Pizza Hut Gets Burned Trying to Get a Piece of the Presidential Debate Audience


Pizza Hut isn’t the first franchise to stick its foot in its mouth, but it might be the first to do so in a political arena.


Last week, Pizza Hut offered one of the attendees at Tuesday’s Town Hall presidential debate at Hofstra University free pizza for life if they asked one of the candidates, “Sausage or pepperoni?”


As Kurt Kane, the pizza franchise’s chief marketing officer said, some of the response Pizza Hut received wasn’t positive. Stephen Colbert of The Colbert Report took a stab at the franchise by saying, “What could be more American than using our electoral process for product placement?” (He kind of has a point.) And Gawker snarked, “Want Free Pizza Hut For Life? Just Make a Mockery of the American Democratic System on Live TV.”


Seems like a high price to pay for free pizza a week for up to 30 years.


Pizza Hut (fortunately) changed direction following the negative press it received. The pizza franchise will now randomly select one pizza lover who voted on the sausage vs. pepperoni topic on the Pizza Hut website this past Tuesday.


How has your franchise incorporated the election into its marketing? 

Could a Sports Franchise Have the Answer to Funding After School Sports?

A franchise might just have the solution as to how America can put its youth back on the global playing field– literally.


The education system has seen its share of cutbacks thanks to the Great Recession. A report released last year indicates that cuts to education funding has led to:


  • reduction in early childhood education programs
  • increases in class size
  • termination of art, music, physical education, and other elective classes
  • elimination of Advanced Placement courses, extracurricular activities, special science, foreign language, and technology programs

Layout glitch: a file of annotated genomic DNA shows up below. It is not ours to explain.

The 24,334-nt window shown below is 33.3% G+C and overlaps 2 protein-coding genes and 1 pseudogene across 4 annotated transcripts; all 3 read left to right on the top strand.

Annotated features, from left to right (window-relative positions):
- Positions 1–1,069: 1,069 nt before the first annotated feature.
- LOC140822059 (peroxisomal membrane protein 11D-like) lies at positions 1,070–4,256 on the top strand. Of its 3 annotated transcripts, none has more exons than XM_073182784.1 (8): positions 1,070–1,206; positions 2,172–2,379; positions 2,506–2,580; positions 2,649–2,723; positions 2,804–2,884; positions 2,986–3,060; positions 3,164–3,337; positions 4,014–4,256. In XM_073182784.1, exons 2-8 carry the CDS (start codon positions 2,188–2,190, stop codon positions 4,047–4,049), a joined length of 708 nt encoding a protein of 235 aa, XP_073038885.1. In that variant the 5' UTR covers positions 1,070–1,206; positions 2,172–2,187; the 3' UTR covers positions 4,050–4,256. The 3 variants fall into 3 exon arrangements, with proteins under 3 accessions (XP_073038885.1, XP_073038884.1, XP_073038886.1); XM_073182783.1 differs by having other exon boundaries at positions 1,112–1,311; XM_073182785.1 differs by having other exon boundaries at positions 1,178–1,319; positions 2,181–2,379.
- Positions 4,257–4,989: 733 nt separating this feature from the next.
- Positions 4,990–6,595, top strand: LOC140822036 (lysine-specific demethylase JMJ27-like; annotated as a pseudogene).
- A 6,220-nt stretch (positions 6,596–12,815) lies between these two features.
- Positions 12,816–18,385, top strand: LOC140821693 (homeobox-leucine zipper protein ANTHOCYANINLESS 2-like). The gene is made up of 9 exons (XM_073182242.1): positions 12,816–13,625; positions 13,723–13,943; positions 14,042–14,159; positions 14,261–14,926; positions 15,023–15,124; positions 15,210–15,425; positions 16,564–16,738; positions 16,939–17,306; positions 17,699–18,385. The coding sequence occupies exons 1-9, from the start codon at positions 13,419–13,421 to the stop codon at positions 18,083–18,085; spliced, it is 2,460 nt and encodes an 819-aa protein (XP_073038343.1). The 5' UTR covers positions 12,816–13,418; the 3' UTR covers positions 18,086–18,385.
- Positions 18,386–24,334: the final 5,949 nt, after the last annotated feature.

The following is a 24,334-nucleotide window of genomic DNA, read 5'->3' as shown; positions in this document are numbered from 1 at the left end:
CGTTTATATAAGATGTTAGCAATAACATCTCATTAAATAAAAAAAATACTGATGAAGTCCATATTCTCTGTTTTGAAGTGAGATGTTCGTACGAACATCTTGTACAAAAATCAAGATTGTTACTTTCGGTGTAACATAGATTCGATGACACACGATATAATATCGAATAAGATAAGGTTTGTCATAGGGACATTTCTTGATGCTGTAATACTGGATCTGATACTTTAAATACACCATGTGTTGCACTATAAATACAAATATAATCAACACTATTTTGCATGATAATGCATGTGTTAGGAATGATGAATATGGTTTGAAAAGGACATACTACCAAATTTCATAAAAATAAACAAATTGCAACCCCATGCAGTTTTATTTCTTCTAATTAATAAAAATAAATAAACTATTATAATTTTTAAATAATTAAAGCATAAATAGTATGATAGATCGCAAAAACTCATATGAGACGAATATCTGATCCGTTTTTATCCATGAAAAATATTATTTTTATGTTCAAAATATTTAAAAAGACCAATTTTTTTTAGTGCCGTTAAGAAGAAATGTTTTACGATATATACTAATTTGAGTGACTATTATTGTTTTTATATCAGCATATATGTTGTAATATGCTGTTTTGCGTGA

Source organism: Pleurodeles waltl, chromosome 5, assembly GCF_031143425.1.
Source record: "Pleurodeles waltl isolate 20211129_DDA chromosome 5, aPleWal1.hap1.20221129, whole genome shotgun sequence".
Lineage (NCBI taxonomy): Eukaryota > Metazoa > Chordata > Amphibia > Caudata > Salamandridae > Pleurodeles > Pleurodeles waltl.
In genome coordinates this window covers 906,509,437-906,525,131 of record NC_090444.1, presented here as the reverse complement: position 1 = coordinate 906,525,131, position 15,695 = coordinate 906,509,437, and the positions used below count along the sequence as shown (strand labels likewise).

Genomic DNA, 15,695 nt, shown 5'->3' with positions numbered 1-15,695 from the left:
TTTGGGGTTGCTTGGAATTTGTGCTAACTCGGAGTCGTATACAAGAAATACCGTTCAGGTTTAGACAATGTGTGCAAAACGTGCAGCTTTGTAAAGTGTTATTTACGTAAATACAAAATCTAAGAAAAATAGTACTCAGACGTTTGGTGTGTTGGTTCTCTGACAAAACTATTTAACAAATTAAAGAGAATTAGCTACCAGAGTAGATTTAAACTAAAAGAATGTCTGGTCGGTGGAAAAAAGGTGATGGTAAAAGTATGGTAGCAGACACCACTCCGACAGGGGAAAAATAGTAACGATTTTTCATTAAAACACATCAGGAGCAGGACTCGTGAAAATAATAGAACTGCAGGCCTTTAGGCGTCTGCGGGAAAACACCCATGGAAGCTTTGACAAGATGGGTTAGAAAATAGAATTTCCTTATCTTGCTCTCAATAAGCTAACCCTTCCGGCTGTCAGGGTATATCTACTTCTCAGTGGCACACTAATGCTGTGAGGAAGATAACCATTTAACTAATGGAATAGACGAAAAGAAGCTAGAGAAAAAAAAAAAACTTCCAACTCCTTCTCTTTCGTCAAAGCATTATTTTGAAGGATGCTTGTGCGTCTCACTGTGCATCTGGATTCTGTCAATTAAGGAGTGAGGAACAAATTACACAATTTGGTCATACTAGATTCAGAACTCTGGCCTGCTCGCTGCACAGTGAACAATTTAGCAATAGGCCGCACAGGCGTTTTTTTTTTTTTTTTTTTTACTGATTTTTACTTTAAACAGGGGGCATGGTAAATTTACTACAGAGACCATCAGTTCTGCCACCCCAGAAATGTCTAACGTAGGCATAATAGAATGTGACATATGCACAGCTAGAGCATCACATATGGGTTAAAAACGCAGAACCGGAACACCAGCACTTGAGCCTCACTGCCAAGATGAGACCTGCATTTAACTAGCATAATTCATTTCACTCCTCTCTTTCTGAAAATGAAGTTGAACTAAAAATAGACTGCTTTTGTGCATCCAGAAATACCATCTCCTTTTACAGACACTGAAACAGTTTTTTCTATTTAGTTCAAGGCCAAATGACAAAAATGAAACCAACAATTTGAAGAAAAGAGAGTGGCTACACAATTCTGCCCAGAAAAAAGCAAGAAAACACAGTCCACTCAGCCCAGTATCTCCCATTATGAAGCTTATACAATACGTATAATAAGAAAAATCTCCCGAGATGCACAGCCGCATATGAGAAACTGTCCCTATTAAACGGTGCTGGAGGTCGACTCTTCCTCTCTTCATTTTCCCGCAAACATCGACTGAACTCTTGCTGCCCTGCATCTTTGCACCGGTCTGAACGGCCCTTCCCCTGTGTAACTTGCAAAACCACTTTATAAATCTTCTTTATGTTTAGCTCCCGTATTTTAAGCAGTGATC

To some, sports might not be a “subject” but that’s not to say that sports don’t have their place in the education system. The disintegration of organized sports in America’s school systems is a major problem, as a recent study of 317 middle school students commissioned by the American College of Sports Medicine found that:


  • The fittest group of students scored almost 30% higher on standardized tests than the least fit group;
  • The least fit group had grades in four core classes that were 13-20% lower than the fittest group.


So, what do we do? As it turns out, the franchise Sports Image might just have an answer.

As a marketing consulting agency for grassroots sports teams that are in need, Sports Image solicits sponsorships from various businesses– large and small– for teams that need everything from new uniforms to a new scoreboard.


As President and CEO Eric Hortsman puts it, “Sports Image is a booster club on steroids.”


To date, Sports Image has given over $10 million in equipment and $1 million in cash to elementary school, middle school, high school, public recreation department, religious organization, Division II college, and Division III college teams.


Unsurprisingly, Sports Image has watched the need for its services rise considerably since the Great Recession. Then again, the public and not for profit sectors always need financial help, something that the franchisees of Sports Image are happy to give.


“A lot of companies do good and charitable work. Sports Image, at its core, is helping others,” says Hortsman.


Tom Carmichael, a Sports Image franchisee in Virginia, loves what Sports Image does for communities, as he’s “really been taken aback by how schools are hurting.”


“Being a Sports Image franchisee means having your own business but also being able to understand the wants and needs of a school, and then being able to go out and get it for them,” he says.


As for the sponsors, “They love it,” he says. “They get good advertising from it.”


Prior to becoming a Sports Image franchisee, Tom spent 33 years working his way up the corporate ladder at the same company, which he admits was a wonderful opportunity. He noticed that fewer and fewer new hires had a “team mentality”, something that had been instilled in him as a youth sports player.


During his college years, Tom played baseball and basketball despite being legally blind in one eye. He credits his coaches with giving him confidence in his abilities despite his handicap. In addition, he’s still best friends with his teammates from his college years.


“It’s like putting on an old jacket; it just fits me really well.”


For more information on becoming a Sports Image franchisee visit the Franchise Clique website.